• 8. Pale flakes with lingering stealth come feeling for our faces - We cringe in holes, back on forgotten dreams, and stare, snow-dazed, Deep into grassier ditches. So we drowse, sun-dozed, Littered with blossoms trickling where the blackbird fusses. Is it that we are dying? Slowly our ghosts drag home: glimpsing the sunk fires glozed With crusted dark-red jewels; crickets jingle there; For hours the innocent mice rejoice: the house is theirs; Shutters and doors all closed: on us the doors are closed - We turn back to our dying. Stealth = secretively/ surreptitiously It gives the impressive that the threats are hidden and can’t be countered. The threat here, again is the ‘pale flakes’ – the weather! Explore pathetic fallacy – weather reflecting feelings. Distressing imagery – soldiers in fear and pain in disgusting surroundings. In the trenches, dreams are forgotten. Link to ‘the trench is narrower’ – conscious. Soldiers have forgotten their dreams. They are no longer optimistic. Again, the idea of forgetting yourself can be seen in conscious. Is the imagination here being disguised…could blackbirds be grenades? Rhetorical question – soldiers have forgotten why they are there. Sad tone. Link to conscious. Very deathly imagery – possibly the ghosts are a metaphor (spiritually they are imagining themselves at home). Likely, it is creating an image that the soldiers have died. The house is empty without them. The mice are happy scurrying around. The imagery here is intended to suggest the trenches. Mice and rats littered the bottoms of trenches. Isolation – life goes on without them. Back to the business of dying – return to consciousness.SSM
  • 9. Since we believe not otherwise can kind fires burn; Now ever suns smile true on child, or field, or fruit. For God's invincible spring our love is made afraid; Therefore, not loath, we lie out here; therefore were born, For love of God seems dying. To-night, His frost will fasten on this mud and us, Shrivelling many hands and puckering foreheads crisp. The burying-party, picks and shovels in their shaking grasp, Pause over half-known faces. All their eyes are ice, But nothing happens This very odd, jarring and complicated phrase forces the reader to notice is. He is saying that they cannot believe anything else – all that they have imagined is true: their homes are closed to them, their dreams are fading, they are dying. The men are becoming afraid of God’s love – how could a kind, loving God send them into such bloody battles? Owen’s questioning of God here would be shocking to many, but also echo the thoughts many would secretly have felt. Peoples’ faith in religion is disappearing. Personification of the harsh, hostile frost taking over them and freezing them. Images of disfiguration – links to Dulce (Bent double)The fact that the faces of the soldiers are ‘half-known’ suggests that the damage has made them unrecognisable, or the conflict is full of lonely men who didn’t really know each other– links to Dulce (Bent double) Owen lingers on this idea of nothing happening. Nothing is happening because they are still waiting and war is a never ending cycle. Or that those who could stop the war choose not to and this hell continues.SSM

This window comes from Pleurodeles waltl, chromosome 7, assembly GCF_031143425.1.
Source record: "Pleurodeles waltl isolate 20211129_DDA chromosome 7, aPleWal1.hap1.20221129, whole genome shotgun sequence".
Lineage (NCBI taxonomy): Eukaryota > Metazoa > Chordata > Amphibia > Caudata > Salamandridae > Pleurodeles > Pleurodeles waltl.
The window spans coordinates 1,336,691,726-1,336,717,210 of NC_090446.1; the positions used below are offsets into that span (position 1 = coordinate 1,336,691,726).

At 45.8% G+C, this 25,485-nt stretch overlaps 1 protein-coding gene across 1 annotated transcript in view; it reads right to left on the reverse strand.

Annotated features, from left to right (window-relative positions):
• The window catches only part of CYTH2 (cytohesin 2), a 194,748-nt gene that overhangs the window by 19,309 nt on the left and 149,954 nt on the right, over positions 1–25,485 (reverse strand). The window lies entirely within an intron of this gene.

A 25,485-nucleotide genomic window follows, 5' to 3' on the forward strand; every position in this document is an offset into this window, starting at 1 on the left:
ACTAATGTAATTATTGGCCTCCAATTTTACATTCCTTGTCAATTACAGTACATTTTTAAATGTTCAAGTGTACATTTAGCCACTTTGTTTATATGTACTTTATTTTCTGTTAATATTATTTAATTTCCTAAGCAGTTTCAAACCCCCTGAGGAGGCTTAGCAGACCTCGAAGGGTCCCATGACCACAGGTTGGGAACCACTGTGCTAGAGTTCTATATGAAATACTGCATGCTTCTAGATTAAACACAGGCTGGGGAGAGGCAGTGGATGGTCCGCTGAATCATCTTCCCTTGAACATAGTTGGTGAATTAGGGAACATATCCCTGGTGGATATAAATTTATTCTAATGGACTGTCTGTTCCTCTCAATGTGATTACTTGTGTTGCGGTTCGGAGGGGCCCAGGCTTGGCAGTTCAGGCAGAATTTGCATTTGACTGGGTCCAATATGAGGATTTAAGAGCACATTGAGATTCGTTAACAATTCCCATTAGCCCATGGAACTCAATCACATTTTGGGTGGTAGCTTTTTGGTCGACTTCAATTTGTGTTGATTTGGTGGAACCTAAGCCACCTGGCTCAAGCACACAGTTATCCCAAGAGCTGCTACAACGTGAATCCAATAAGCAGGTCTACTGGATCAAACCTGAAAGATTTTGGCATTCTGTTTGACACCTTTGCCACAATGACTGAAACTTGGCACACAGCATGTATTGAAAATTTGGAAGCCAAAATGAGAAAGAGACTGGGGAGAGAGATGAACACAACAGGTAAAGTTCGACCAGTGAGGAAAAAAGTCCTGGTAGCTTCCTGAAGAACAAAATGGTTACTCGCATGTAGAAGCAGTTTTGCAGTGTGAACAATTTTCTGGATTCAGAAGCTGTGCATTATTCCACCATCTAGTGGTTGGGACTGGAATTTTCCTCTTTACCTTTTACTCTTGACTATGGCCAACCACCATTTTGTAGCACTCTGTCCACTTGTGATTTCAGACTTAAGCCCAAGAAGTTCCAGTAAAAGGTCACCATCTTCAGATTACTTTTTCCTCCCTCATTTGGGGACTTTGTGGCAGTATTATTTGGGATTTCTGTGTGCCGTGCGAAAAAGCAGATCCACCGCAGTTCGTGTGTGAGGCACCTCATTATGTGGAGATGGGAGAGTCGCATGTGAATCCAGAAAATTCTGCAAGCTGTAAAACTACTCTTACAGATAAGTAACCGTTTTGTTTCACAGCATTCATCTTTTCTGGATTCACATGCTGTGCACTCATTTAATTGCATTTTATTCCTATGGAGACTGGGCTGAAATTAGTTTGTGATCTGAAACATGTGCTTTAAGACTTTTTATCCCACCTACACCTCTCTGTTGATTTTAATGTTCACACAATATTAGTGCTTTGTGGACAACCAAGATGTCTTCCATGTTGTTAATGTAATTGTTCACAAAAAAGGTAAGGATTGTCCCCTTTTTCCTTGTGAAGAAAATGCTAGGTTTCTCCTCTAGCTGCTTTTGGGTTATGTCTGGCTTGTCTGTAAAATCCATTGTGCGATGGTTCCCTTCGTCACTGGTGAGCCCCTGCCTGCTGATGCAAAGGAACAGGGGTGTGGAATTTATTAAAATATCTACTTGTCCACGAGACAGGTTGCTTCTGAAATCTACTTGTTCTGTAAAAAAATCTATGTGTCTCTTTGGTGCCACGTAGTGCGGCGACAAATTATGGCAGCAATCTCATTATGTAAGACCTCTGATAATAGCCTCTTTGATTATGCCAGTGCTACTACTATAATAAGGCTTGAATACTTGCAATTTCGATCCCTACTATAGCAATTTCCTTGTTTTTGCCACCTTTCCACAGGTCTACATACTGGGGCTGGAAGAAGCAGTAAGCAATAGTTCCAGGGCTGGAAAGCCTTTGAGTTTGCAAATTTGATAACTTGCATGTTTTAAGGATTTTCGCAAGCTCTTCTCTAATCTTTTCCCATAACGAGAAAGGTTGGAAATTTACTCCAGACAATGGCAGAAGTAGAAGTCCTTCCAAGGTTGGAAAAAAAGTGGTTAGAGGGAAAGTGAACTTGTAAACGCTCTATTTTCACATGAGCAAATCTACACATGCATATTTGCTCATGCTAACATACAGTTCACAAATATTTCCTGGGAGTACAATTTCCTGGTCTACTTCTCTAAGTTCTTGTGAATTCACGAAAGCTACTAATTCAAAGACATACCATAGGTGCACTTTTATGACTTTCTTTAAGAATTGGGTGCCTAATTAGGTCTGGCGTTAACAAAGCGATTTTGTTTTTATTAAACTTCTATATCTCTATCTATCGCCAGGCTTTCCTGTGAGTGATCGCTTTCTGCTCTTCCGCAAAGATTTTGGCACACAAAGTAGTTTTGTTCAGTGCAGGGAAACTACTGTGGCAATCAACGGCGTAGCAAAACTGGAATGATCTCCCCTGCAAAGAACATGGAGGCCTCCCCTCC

• 10. STRUCTURE AND FORM • 5 line stanzas • Owen uses of half rhymes (words that don’t fully rhyme but sound a bit like they do) to form an ABBAC rhyme scheme. • The first stanza and last stanza end with the same line – ‘But nothing happens’ – you might want to consider why Owen has created this circular structure. ABOUT THE UNUSUAL, SHORT FIFTH LINE IN EACH STANZA • The final fifth line doesn’t seem to fit. It is abrupt and stands out on its own. Owen uses this disjointed line to ask his questions or repeat the idea of waiting (nothing happens). This emphasises the drawn out and unpredictable nature of war. • The line makes the stanza feel like it has been cut short – can you think of any reasons why this might be important? SSM